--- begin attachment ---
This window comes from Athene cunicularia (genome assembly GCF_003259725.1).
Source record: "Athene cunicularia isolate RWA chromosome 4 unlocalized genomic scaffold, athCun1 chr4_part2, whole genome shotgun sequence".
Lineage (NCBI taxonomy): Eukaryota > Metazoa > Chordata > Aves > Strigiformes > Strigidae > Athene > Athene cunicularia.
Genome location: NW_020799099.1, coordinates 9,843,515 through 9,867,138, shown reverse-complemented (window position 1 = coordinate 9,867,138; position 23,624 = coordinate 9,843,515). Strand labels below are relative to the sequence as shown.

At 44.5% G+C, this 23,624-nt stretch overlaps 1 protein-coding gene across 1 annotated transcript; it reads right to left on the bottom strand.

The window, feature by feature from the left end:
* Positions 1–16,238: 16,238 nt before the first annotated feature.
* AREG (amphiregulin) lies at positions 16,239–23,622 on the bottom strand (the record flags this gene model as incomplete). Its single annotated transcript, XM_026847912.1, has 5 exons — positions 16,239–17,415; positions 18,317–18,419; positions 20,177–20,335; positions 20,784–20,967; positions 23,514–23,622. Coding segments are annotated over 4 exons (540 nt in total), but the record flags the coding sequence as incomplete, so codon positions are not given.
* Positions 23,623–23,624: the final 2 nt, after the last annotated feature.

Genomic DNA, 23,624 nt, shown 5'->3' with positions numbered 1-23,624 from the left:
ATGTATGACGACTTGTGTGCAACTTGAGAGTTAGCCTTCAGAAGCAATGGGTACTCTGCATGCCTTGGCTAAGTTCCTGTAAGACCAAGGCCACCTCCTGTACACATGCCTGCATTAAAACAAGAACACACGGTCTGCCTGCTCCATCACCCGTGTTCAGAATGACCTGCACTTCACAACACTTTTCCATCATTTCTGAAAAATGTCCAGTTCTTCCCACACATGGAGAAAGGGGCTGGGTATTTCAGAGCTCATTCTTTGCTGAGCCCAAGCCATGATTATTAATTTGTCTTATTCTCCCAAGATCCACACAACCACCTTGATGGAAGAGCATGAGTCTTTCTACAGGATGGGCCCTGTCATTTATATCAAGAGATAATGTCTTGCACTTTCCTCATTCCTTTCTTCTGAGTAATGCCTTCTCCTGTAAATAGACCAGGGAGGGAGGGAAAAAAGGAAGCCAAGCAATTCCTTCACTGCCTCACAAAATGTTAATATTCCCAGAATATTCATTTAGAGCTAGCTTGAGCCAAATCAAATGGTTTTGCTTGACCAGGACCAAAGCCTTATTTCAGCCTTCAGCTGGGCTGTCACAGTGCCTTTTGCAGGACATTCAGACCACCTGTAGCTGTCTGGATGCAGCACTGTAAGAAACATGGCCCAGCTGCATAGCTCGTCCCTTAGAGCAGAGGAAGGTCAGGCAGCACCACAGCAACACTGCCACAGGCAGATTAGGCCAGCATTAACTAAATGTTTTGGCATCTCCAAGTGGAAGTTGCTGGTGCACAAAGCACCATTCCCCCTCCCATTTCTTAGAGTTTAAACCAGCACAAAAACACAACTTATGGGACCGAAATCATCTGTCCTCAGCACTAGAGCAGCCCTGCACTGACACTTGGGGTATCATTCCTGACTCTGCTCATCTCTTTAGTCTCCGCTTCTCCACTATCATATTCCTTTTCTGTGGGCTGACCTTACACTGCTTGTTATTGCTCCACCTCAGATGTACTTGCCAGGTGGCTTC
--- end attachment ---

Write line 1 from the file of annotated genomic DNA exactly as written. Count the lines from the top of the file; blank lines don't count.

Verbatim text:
This window comes from Athene cunicularia (genome assembly GCF_003259725.1).